May 18, 2017
Cullman County farmer Jeremy Calvert, center, snacks on strawberries with Mary Claire Ray, left, and Makena Evans, right, as part of the Farm to School Program.
The smile on Cullman County farmer Jeremy Calvert’s face expressed pure joy as he watched students at Cullman City Primary School (CCPS) enjoy sweet strawberries from J. Calvert Farms May 16.
Calvert provides produce for the Farm to School Program, which connects farmers and students so the next generation can enjoy farm-fresh produce while meeting people who grow their food.
He said it’s important to bridge the gap between producers and consumers, especially with young students who may not know much about conventional agriculture.
“We’ve been able to put strawberries into Cullman City Schools, and it’s a great opportunity for us,” Calvert said. “We can show the children where their food comes from and give them the chance to eat fresh produce.”
CCPS first-graders Makena Evans and Mary Claire Ray, both 7, tried to outmaneuver each other for the last strawberry on a plate they shared.
“I think they taste really good,” Evans said.
CCPS Lunchroom Manager Donna Avery said she is thankful for local farmers like Calvert who supply the school with farm-fresh produce.
“We’re just so excited when we’re able to get fresh food right off the vine from farmers in our area,” Avery said. “The kids love it and will pick the fresh goodies over canned fruits or vegetables every time. We hope we’re able to get more fresh food products in the future.”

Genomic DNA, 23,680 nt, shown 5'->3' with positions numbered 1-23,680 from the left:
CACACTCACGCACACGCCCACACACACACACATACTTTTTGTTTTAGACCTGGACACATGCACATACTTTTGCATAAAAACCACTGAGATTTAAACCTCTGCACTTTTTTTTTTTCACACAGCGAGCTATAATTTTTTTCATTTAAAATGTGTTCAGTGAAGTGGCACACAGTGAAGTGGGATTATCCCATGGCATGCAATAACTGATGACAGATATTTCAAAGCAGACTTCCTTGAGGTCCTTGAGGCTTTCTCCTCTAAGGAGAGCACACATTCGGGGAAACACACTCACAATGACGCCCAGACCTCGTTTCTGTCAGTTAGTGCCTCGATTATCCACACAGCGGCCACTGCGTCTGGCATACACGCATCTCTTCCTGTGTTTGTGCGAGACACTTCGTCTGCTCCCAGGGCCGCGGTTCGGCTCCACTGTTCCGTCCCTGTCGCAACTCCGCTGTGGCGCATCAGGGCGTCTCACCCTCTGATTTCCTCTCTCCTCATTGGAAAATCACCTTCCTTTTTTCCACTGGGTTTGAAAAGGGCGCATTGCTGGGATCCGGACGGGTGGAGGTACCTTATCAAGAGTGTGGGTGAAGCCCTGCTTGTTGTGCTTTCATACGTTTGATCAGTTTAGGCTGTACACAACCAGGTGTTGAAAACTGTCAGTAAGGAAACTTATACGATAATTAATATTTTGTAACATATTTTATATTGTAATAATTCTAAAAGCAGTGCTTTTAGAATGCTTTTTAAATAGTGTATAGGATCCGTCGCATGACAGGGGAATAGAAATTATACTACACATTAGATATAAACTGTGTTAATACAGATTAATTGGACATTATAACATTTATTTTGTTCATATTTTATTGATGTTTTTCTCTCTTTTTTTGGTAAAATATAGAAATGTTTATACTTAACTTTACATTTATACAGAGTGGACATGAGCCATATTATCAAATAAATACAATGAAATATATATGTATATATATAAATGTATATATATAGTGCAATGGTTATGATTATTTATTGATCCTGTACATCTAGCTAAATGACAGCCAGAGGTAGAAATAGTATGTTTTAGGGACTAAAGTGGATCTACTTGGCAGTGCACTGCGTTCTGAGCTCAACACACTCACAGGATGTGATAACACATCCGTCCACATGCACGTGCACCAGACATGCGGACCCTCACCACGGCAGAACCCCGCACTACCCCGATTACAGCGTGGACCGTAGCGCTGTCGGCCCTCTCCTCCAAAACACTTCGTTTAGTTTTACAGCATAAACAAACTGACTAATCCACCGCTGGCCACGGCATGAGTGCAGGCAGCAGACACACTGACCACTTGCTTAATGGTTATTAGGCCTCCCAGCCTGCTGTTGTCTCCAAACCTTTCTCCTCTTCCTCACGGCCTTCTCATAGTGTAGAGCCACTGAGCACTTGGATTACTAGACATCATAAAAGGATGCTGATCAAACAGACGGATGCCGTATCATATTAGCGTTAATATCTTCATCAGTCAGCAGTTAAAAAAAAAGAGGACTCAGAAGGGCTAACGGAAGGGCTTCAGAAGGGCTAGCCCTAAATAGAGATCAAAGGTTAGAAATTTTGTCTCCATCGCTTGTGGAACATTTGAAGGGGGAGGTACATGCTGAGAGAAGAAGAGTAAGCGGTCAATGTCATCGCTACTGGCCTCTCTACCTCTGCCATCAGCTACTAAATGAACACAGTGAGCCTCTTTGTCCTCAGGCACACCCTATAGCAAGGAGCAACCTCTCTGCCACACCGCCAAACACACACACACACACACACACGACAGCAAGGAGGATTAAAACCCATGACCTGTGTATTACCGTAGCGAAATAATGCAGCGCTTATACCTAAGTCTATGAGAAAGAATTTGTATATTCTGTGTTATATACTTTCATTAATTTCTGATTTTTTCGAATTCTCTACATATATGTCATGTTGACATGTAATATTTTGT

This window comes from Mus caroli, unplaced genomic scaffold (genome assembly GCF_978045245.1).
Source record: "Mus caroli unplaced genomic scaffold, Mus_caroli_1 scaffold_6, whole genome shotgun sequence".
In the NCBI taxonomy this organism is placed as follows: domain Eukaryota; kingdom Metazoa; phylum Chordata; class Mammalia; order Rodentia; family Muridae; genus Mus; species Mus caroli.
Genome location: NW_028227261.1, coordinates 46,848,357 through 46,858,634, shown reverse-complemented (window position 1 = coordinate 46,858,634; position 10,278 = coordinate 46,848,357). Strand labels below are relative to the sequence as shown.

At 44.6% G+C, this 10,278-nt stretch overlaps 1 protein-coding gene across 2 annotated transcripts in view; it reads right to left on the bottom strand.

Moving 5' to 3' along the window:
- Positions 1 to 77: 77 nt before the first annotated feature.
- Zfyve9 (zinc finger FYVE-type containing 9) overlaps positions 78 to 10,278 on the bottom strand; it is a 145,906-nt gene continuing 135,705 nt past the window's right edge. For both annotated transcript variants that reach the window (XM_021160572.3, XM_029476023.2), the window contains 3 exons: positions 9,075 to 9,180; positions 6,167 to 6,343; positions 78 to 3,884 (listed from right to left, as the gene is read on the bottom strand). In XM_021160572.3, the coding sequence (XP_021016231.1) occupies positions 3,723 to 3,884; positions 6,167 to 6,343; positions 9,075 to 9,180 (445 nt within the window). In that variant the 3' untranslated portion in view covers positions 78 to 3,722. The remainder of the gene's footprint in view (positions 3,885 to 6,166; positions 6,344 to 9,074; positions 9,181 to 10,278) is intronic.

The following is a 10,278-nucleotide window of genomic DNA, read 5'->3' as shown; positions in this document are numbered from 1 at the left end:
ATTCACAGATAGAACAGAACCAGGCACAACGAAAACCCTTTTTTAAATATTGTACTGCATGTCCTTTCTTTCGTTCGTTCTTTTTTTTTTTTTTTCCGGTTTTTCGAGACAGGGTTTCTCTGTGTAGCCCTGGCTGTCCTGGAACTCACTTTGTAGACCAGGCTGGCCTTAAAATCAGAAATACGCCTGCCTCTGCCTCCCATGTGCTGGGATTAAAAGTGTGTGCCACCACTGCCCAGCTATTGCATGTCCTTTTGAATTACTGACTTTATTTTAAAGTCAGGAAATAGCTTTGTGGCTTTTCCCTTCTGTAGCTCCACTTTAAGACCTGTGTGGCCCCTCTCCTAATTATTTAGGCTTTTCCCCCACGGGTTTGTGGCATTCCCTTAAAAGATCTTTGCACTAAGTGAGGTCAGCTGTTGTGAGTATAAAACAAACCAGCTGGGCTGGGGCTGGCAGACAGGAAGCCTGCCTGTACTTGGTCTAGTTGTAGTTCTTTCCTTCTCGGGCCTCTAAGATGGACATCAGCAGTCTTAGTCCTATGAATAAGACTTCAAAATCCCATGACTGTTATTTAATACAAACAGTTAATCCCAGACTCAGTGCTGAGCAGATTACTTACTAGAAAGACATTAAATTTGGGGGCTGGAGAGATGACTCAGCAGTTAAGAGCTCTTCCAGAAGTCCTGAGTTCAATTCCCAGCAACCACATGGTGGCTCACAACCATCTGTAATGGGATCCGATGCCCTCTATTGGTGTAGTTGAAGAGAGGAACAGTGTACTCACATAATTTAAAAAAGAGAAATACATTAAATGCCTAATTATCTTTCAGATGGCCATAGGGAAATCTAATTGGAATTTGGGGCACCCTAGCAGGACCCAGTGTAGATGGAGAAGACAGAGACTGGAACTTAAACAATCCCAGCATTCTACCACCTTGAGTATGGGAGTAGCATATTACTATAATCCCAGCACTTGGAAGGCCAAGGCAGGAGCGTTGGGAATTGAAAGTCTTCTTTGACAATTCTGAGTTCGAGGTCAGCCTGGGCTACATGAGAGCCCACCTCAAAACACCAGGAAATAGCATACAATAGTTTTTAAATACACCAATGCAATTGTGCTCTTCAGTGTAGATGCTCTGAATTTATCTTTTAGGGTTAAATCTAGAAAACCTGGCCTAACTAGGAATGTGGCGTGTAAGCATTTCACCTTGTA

The Alabama Farmers Federation’s Mac Higginbotham said it’s important the public meets farmers who grow their food.
“Showing folks, especially children, where their food comes from is almost priceless,” said Higginbotham, the Federation’s Horticulture Division director and Alabama Fruit and Vegetable Growers Association executive director. “If we can continue to connect with the public, we can promote the importance of agriculture and the benefits of farm-fresh produce.”
Supplying schools with fresh food doesn’t just benefit students. It also provides farmers with income on food that otherwise may waste. And that’s something Calvert doesn’t take for granted.
“Our nation is becoming more and more urbanized,” Calvert said. “I hope we can simultaneously show these kids how and where the food they’re eating is produced, cultivate a better understanding of agriculture and help the farming community.”
Alabama Farm to School is sponsored by the Alabama Farmers Federation, Alabama Department of Agriculture and Industries, the Food Bank of North Alabama, the State Department of Education and the Druid City Garden Project. Learn more at alabamafarmtoschool.org.